The findings reveal the uphill battle the government faces as it launches an independent review to find ways to 'reinvigorate' the partnership model.
Just 20% of 654 GP respondents to the latest GPonline opinion survey said that a partnership was currently the most attractive career option in general practice.
Locum work was identified as the most attractive option by 44% of respondents, while 36% said their first choice would be a salaried role.
Among 274 GPs currently working as partners who responded to the survey, only 34% said that being a partner was the most attractive option in general practice at the moment. Just 5% of locums and 12% of salaried GPs said partnership roles were their first preference.
The findings shed new light on why official data reported last year by GPonline showed that the number of partners working in general practice in England fell by around 2,000 between September 2015 and September 2017 - an 8% drop. The poll findings suggest this trend is likely to continue.
One locum GP responding to the poll warned: 'I get offered salaried posts and partnerships monthly and would not touch them - the GPC needs to get off its backside and negotiate a decent safe contract for GPs or watch as the traditional model of GP partnerships disappears.'
Meanwhile, the GPonline poll also found that only 46% said the independent contractor model was the most efficient and cost-effective way of delivering general practice.
GPC chair Dr Richard Vautrey said the survey findings backed up the 'critical need' for the review of the partnership model. 'The review will need to listen to and then address the many concerns doctors of all ages and experience have, not least with workload pressures, premises liabilities, risk management, indemnity, flexible working patterns, bureaucracy pressures and the financial impact of running a business in recent years.
'While a decade of underinvestment has had a significant part to play in the current problems, it is not the only issue, and we look forward to working with the review group to explore and then tackle these.'
Responses from GPs who took part in our survey show that many are deeply concerned about the erosion of interest in partnership roles, but that many also accept that in the current climate it is understandable that many GPs choose to work freelance.
One respondent warned that the current GP model was 'dead in the water', while another said: 'I think if locum roles become more predominant and GPs are not willing to take the responsibilities of a partner in general practice, primary care as it exists now will cease to exist.'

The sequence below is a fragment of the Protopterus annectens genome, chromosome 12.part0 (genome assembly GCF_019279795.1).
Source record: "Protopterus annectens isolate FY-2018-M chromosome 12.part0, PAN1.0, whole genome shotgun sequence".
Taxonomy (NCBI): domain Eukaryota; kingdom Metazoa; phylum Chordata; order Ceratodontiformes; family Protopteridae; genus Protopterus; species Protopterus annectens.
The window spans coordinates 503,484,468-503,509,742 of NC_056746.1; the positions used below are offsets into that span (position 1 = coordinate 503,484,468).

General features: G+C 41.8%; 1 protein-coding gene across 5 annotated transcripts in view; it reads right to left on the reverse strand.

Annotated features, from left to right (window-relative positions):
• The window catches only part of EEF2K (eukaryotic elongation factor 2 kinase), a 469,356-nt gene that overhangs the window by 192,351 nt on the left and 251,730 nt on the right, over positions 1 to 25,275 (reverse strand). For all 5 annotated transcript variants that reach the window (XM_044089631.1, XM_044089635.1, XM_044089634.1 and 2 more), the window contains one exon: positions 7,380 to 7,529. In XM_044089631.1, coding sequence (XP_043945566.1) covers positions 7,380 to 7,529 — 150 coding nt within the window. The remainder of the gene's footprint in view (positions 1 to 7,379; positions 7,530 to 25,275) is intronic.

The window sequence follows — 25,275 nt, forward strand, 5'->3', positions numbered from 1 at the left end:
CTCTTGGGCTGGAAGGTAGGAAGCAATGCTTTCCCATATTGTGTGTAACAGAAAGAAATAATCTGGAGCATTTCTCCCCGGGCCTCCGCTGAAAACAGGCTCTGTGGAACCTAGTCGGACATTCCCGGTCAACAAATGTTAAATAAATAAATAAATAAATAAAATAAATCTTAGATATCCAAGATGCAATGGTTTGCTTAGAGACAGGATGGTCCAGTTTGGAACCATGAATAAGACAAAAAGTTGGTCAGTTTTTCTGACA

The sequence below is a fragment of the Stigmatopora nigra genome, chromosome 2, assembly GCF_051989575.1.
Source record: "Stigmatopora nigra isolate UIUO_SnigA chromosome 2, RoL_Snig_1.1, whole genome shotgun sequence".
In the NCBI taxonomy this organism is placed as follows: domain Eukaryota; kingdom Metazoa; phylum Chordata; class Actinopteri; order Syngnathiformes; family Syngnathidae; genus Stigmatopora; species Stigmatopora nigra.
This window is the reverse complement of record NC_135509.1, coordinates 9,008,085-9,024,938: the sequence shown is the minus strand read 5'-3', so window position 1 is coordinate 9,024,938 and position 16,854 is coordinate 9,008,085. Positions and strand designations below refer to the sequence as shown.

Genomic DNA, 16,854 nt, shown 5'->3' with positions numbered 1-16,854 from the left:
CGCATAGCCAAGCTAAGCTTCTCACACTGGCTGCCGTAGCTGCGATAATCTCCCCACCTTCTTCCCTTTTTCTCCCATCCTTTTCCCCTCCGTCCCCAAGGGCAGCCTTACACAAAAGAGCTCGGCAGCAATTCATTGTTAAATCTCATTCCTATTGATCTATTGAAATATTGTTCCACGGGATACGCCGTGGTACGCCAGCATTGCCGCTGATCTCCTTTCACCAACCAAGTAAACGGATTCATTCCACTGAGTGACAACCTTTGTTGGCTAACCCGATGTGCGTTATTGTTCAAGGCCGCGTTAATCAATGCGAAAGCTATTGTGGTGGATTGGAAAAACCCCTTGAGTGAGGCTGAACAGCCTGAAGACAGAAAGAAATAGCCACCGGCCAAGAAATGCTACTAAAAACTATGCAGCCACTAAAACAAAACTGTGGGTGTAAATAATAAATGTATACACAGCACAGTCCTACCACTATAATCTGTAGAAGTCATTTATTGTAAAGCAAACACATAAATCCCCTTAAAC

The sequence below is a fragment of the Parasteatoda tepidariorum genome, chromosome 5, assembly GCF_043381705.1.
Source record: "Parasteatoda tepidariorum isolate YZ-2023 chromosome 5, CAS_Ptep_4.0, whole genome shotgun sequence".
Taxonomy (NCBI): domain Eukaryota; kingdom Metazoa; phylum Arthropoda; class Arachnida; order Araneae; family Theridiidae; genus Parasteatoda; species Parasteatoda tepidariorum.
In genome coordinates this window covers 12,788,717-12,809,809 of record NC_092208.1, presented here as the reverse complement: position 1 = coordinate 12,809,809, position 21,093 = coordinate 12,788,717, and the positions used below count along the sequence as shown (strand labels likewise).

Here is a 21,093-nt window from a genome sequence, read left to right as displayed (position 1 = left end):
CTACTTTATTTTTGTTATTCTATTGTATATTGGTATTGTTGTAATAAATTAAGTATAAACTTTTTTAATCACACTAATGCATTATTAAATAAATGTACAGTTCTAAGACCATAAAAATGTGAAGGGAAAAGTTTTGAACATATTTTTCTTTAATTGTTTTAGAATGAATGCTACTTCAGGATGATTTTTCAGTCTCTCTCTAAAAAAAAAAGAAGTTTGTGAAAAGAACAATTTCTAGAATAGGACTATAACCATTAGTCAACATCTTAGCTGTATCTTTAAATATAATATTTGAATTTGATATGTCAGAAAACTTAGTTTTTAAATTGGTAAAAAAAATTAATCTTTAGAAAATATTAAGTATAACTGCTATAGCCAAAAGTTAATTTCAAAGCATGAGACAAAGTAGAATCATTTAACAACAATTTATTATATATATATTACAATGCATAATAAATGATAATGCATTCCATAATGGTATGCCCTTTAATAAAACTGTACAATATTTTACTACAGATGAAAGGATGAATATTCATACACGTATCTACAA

But another GP said 'in the current climate it is entirely fair' that many GPs are choosing to work as locums. 'Market forces dictate the current workload and pay scales,' the GP said. 'It allows those doctors that just want to focus on clinical patient care to do so and many locums also do other portfolio type work.'
Several respondents agreed with the market forces point - highlighting that in many areas locums could earn more and have less responsibility than partners, with an ability to limit their workload that partners simply do not enjoy.
One partner said tackling workload and GPs' fear of severe repercussions if they make mistakes could help restore interest in partnership roles.
Another GP - who had worked as a locum for more than a decade - said that they loved the 'flexibility and having a portfolio career'. The GP added: 'More flexibility is required and GPs need to understand that "commitment'" can come in various guises. I am a very committed and responsible doctor, have no fear of running a partership or dealing with budgets, but am not prepared to give my entire life to working 14 hour days in terms of my health.'
A DHSC spokesman said: 'The government recognises the huge contribution that the general practice partnership model has made to the patients over the lifetime of the NHS. This is why we have commissioned a review to look at the partnership model and how it might be reinvigorated.'
Wessex LMCs chief executive Dr Nigel Watson - a long-standing GPC member who has been involved in developing new models of care - was appointed last week to lead the GP partnerships review.